FORT MYERS, FLA. - Denard Span was the Twins' first-round draft choice and 20th overall in June 2002. He signed late, and the clock did not start on his professional career until summer 2003, when he was sent to the short-season team in Elizabethton, Tenn.

Matt Moses was the Twins' first-rounder and the 21st overall selection in 2003. He signed in time to play 18 games for the Gulf Coast Twins, the short-season team a rung below Elizabethton on the developmental chart.

"It's hard to believe how fast it can change," Span said. "Two years ago, me and him were the heirs apparent, or whatever you call it. Now, he's over there, and I have to beat the odds over here."

When someone in the home clubhouse at Hammond Stadium says "over there" and nods toward the west, he's talking about the Twins' minor-league complex a few hundred yards across the parking lot.

Moses was taken off the Twins' 40-man roster last winter and passed through the Rule 5 draft in December without being claimed. He was not among the 21 nonroster players given invitations to the big-league camp. He was told to report last week with the minor-leaguers. He also was told to forget third base and to spend his defensive drills with the outfielders.

Span's standing has not fallen that far with the Twins. He remains on the major-league protected list. He has been advertised as one of three candidates to open the season in center field, although there has been much less conversation about him than about Carlos Gomez, or even Jason Pridie.

"Every trade we made -- or tried to make -- this offseason, there was a center fielder involved," manager Ron Gardenhire said. "That should tell you something."

Span, 24, did not need the acquisitions of Gomez from the Mets and Pridie from the Rays to know that he had gone from HA (Heir Apparent) to FP (Failed Prospect) in the view of many.

"I read everything that was said last season: 'He's not ready,' 'He's not the guy,' " Span said. "I used everything I heard like that to light a fire underneath me for this offseason."

He worked out as a lonely figure in his hometown of Tampa, Fla., this winter. A year earlier, he had spent a couple of weeks in Dallas, watching and partaking in Torii Hunter's workout program.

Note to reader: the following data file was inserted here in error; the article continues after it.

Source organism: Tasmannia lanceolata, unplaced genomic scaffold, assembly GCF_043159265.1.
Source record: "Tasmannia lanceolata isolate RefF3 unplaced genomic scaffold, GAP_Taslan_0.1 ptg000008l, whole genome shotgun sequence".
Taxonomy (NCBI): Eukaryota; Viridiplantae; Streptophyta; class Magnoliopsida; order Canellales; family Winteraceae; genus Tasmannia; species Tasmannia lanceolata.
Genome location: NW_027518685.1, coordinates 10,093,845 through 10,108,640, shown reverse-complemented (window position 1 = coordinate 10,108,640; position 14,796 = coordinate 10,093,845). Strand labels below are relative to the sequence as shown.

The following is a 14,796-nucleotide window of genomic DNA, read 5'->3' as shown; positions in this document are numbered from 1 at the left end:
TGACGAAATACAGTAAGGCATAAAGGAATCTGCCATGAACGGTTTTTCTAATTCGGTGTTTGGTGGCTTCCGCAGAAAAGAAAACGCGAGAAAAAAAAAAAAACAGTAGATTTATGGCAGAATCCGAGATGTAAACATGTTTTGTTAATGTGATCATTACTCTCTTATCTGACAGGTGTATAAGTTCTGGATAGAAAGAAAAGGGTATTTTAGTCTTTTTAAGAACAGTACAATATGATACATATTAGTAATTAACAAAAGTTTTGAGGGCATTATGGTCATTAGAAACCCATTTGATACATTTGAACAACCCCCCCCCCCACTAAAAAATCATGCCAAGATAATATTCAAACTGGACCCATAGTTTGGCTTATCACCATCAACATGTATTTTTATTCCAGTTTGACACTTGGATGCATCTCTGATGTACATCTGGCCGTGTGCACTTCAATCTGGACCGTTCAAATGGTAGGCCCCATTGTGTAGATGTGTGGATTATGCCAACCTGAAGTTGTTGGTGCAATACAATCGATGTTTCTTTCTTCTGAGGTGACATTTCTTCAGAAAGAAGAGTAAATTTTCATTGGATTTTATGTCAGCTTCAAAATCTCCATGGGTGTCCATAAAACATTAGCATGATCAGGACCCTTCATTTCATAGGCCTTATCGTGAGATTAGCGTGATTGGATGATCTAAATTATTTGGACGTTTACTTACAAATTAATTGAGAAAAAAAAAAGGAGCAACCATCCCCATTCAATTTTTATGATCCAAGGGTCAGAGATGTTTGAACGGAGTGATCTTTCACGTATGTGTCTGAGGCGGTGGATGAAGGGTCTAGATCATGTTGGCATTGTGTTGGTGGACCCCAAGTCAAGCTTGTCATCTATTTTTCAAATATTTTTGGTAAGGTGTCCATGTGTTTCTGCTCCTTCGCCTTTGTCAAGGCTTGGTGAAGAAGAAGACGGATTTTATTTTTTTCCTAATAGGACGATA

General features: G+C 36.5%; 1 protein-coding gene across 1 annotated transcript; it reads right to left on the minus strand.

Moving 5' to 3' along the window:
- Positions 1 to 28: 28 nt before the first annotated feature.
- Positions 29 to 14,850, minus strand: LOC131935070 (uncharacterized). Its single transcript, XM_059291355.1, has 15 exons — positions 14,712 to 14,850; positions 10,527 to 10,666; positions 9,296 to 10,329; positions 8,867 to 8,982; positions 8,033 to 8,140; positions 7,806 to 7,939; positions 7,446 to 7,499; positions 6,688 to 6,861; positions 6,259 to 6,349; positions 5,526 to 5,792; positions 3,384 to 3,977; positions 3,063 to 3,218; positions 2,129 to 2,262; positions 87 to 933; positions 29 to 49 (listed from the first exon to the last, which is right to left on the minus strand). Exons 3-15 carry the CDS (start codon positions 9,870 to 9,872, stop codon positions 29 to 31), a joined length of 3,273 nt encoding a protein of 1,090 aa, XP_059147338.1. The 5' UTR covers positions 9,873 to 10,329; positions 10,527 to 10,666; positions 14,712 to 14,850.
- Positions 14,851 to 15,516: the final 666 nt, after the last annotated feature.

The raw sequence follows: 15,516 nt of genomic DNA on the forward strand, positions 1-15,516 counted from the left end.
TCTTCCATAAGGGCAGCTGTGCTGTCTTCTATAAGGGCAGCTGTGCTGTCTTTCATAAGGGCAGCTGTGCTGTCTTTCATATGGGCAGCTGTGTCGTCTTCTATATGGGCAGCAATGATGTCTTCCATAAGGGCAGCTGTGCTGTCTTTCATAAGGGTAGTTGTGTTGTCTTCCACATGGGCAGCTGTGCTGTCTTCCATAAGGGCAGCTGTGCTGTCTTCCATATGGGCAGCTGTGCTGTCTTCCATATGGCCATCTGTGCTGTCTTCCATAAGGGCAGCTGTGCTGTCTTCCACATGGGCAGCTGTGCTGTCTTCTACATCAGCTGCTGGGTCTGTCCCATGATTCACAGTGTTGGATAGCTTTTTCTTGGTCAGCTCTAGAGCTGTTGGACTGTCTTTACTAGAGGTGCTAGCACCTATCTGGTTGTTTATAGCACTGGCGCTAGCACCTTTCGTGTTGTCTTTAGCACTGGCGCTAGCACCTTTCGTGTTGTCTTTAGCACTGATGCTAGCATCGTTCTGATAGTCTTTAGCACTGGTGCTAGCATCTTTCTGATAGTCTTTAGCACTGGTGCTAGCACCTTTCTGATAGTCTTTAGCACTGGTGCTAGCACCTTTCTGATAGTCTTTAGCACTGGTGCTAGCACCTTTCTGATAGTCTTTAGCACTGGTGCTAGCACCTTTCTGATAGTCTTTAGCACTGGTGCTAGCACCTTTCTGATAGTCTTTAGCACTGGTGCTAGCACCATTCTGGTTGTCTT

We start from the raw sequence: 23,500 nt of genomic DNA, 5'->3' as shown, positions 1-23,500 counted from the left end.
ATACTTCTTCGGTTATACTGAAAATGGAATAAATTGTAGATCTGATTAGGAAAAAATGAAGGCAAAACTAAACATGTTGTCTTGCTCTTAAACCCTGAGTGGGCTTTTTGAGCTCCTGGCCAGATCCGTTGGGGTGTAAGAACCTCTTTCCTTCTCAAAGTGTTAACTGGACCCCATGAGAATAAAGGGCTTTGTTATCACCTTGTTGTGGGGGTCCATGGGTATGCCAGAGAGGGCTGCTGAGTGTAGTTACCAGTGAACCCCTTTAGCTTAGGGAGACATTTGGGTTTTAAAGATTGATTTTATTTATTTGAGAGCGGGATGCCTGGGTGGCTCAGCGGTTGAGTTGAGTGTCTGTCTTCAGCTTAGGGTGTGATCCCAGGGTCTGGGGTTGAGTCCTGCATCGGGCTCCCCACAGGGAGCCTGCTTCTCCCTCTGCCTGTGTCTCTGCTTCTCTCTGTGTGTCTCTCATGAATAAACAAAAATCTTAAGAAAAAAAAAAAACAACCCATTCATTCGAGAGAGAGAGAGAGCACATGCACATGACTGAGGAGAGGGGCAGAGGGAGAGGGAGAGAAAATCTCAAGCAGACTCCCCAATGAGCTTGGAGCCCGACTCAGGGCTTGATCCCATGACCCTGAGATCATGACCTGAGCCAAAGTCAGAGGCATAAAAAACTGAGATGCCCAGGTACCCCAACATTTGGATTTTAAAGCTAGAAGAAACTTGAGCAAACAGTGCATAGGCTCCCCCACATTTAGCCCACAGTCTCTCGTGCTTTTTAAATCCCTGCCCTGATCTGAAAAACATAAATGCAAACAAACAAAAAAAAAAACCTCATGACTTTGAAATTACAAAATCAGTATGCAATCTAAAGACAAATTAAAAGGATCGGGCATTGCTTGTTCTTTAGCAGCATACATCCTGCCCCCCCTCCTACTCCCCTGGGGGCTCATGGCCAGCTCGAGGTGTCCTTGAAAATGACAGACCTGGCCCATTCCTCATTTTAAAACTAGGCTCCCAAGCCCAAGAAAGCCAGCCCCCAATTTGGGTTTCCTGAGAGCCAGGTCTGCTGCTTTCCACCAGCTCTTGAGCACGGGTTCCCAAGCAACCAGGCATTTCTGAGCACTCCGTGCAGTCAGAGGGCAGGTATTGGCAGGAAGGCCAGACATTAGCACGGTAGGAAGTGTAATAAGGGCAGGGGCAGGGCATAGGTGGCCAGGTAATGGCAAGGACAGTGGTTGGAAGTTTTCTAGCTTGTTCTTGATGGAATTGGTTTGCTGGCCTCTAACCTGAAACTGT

"Torii had a lot going on this winter," Span said. "I didn't want to bother him. Plus, it wasn't about Torii showing me the ropes anymore. He was headed to a new organization. I was the one who had to show up in camp and change some opinions."

Span had a strong spring training for the Twins in 2007, batting .306 with seven RBI in only 36 at-bats. Hunter was entering his final season of his Twins contract, was convinced (rightfully) that he would be gone in 2008, and he often nominated Span as a worthy replacement.

"Everything was positive here a year ago," Span said. "Even when I went over to minor-league camp, I kept hitting. Then, the season opened in Rochester. We were playing in cold, snow and around postponements, and I was hitting .220 a month into the season. I said, 'What's going on? I'm better than this.' "

He was better in the second half, batting .324 in August to finish at .267. Still, he had 90 strikeouts to 40 walks, an awful ratio for a hitter who had only three home runs and 55 RBI.

"I was surprised how much more emphasis was put on my poor first half than a much-better second half," Span said. "Since I came into this organization, I've heard, 'It's not how you start but how you finish,' but that changed, I guess."

Certainly, it has changed in the spring of 2008. Span would have to be an on-base machine over the next two weeks -- and Gomez would have to be overmatched on a daily basis -- for Denard to open the season in center field.

On Sunday, Span batted five times in a 6-4 loss to the Yankees and drew four walks. He drew a walk leading off the fourth to become the first base runner against Yankees righthander Phil Hughes. He is hitting only .214 this spring, but has a .421 on-base percentage.

"They are looking for a center fielder and a leadoff hitter," Span said. "A leadoff hitter is supposed to get on base. That's what I'm trying to do."

Span also is trying to embrace the advice given to him in a phone conversation with Hunter in late February.

"He told me to play with a chip on my shoulder this spring," Span said. "I have that. I'm mad -- not at anyone with the organization, not at anyone in this clubhouse, just at my situation. When there are people saying, 'can't play,' about you, it better make you mad."

Asked about Span after Sunday's four walks, Gardenhire said: "That's what he does. He's a little more advanced, as far as taking pitches and knowing the strike zone. ... He's a little more advanced than the other guy [Gomez]. You can see that right out of the chute.

"That's just a development stage, where they're at. Gomez is more a free-swinger, and Denard is more see-the-ball and work counts.

"Two different players."

Patrick Reusse can be heard weekdays on AM-1500 KSTP at 6:45 and 7:45 a.m. and at 4:40 p.m. • preusse@startribune.com